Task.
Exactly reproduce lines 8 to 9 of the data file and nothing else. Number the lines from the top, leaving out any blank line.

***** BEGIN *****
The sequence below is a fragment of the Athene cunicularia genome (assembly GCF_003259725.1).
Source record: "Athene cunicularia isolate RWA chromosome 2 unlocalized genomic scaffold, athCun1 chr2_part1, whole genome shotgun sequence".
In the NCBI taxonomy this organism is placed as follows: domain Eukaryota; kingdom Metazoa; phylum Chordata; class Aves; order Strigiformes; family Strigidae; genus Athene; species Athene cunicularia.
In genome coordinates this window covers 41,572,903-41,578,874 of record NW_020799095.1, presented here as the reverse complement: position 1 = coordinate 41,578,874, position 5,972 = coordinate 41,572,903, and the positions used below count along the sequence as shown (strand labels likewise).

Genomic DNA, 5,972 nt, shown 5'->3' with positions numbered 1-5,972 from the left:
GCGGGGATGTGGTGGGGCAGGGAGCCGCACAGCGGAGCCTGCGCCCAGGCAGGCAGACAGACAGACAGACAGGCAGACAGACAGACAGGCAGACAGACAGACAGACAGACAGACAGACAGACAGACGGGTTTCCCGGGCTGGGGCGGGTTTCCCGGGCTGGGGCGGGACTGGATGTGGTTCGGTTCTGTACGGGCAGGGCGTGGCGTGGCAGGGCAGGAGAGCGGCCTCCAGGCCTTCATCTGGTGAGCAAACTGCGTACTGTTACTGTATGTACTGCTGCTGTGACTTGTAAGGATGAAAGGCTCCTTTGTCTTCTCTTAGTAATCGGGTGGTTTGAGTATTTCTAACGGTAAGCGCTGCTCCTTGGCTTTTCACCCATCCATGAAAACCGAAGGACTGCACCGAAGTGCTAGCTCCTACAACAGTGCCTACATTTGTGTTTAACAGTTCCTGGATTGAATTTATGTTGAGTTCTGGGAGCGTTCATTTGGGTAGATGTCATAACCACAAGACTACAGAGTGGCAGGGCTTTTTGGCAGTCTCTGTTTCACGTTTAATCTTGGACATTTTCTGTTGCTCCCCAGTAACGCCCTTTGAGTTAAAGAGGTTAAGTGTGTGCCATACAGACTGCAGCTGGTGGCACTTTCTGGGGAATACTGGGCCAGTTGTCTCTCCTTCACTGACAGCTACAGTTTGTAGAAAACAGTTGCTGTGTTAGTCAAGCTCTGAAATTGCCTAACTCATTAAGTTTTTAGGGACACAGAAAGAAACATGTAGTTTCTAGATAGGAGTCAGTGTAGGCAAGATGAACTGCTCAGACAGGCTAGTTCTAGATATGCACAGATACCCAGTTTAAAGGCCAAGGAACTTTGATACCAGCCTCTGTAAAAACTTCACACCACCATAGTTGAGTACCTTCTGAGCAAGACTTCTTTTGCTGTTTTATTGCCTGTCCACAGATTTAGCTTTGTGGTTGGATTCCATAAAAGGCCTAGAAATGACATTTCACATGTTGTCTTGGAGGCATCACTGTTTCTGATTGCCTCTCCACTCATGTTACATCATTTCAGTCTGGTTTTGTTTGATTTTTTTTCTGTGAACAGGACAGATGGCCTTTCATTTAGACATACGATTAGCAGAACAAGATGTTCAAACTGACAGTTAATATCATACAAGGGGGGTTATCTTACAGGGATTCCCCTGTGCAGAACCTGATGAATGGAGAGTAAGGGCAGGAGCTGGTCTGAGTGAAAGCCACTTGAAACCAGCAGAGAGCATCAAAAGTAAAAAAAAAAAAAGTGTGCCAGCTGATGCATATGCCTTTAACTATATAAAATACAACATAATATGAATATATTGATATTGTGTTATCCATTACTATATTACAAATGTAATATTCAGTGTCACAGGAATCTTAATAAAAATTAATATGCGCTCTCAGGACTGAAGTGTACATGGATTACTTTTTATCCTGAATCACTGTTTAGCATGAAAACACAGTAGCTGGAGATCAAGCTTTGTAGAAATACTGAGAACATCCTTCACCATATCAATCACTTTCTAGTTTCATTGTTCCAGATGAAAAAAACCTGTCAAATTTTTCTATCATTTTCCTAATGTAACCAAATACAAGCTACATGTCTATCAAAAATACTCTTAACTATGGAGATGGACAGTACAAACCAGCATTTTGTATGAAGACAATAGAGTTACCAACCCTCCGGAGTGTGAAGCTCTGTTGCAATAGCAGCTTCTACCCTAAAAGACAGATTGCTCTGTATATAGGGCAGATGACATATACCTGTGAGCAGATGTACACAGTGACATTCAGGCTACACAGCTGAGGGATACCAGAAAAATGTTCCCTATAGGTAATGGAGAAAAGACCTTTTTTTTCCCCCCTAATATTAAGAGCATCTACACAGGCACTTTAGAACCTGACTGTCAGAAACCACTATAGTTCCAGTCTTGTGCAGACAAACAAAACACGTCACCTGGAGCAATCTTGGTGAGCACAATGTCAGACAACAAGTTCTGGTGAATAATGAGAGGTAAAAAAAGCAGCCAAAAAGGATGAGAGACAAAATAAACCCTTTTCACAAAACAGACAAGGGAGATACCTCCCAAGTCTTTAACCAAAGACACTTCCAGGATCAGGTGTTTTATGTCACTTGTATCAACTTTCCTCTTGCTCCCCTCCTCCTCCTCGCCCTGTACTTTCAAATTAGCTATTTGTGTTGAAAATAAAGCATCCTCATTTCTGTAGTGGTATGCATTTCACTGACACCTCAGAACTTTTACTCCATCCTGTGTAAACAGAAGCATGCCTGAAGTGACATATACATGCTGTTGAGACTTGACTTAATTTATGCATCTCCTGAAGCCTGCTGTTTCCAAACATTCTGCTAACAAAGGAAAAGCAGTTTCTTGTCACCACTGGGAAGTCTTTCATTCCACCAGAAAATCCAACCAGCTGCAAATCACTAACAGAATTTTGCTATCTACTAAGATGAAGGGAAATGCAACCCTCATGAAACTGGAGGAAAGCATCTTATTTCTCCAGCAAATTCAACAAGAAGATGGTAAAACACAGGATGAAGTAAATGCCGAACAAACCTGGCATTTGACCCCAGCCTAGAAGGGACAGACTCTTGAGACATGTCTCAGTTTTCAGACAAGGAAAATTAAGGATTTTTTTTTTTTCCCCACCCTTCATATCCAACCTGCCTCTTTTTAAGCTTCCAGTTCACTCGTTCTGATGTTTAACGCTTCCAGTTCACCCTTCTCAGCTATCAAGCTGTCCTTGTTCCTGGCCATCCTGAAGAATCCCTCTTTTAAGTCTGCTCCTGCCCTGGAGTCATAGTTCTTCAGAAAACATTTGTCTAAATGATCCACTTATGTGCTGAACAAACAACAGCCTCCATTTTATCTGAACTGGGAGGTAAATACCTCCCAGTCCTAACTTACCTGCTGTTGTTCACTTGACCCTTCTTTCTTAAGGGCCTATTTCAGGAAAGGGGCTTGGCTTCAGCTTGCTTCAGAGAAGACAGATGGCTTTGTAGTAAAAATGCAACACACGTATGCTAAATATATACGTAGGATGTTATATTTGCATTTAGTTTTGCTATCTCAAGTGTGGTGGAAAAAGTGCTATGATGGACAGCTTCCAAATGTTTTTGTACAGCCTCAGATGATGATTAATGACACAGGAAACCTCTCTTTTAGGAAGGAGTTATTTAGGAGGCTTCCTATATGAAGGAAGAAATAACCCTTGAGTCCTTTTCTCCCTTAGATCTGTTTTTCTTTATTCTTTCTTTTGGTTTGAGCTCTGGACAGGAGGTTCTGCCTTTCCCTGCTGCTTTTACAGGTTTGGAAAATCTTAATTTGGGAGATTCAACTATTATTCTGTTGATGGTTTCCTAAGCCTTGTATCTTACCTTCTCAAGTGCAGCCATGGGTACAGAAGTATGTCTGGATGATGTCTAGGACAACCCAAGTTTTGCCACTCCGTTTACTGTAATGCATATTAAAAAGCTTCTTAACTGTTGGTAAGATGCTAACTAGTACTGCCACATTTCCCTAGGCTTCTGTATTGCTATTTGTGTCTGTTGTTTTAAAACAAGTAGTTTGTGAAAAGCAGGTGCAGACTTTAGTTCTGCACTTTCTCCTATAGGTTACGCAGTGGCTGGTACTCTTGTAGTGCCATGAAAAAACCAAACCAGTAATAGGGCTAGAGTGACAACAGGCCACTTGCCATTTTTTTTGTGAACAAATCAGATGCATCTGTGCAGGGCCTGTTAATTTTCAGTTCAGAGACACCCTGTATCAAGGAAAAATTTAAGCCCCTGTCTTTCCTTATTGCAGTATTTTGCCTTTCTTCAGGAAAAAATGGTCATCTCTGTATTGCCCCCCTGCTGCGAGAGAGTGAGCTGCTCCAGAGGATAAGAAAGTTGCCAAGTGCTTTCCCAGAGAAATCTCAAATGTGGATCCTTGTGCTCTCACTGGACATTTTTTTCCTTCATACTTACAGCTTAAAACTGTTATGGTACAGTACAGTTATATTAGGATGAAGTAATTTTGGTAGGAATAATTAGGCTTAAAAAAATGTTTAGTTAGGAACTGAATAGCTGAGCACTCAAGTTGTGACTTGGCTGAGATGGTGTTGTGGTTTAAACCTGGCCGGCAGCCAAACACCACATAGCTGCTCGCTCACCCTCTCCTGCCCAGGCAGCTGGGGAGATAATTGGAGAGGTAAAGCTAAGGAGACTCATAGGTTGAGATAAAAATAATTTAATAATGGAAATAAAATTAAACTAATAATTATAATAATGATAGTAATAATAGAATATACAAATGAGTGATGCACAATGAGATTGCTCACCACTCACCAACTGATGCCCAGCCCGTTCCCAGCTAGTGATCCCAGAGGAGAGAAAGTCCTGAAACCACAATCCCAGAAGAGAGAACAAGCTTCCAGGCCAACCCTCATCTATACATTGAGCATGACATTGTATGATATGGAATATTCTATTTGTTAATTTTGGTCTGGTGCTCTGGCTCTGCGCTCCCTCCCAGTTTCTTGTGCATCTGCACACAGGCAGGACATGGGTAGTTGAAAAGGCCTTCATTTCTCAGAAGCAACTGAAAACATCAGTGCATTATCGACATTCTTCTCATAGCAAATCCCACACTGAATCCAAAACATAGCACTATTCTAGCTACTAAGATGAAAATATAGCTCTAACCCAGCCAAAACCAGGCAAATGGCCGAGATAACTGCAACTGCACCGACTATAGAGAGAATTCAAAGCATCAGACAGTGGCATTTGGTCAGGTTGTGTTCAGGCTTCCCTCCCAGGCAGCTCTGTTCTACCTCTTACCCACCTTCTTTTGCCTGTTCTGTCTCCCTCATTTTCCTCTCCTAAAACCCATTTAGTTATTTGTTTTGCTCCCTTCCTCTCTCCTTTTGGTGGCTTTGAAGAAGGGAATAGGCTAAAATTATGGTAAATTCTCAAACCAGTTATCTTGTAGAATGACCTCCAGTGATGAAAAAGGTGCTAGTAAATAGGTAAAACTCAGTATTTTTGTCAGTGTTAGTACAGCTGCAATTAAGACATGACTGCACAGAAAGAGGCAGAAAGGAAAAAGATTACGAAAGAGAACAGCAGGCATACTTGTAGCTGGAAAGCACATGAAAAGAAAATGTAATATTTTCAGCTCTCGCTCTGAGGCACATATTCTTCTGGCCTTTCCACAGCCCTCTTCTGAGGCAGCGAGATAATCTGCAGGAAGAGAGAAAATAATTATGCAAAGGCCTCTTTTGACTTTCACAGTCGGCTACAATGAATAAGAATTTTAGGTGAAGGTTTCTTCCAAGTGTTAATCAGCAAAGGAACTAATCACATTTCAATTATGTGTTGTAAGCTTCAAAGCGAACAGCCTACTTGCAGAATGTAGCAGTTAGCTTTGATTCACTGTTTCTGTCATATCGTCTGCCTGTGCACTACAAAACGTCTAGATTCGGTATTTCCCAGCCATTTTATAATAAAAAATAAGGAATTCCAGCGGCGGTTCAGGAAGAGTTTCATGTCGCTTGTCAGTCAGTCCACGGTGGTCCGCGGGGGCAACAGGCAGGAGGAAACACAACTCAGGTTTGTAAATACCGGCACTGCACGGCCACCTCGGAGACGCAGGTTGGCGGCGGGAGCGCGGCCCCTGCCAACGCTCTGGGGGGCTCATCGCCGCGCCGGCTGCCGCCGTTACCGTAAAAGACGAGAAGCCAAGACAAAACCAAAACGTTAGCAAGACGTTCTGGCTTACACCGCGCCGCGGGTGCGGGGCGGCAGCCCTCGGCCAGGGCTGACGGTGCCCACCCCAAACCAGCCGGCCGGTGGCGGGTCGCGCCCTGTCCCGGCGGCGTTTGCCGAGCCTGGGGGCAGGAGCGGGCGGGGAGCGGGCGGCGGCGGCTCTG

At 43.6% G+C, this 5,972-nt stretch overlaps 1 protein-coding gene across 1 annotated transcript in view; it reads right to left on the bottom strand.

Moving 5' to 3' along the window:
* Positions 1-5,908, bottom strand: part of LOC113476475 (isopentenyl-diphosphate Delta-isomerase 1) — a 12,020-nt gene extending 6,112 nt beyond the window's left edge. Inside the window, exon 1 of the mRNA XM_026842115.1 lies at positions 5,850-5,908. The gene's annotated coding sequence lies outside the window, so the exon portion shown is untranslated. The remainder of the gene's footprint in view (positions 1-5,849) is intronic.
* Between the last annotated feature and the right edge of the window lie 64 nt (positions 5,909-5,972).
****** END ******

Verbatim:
Moving 5' to 3' along the window:
* Positions 1-5,908, bottom strand: part of LOC113476475 (isopentenyl-diphosphate Delta-isomerase 1) — a 12,020-nt gene extending 6,112 nt beyond the window's left edge. Inside the window, exon 1 of the mRNA XM_026842115.1 lies at positions 5,850-5,908. The gene's annotated coding sequence lies outside the window, so the exon portion shown is untranslated. The remainder of the gene's footprint in view (positions 1-5,849) is intronic.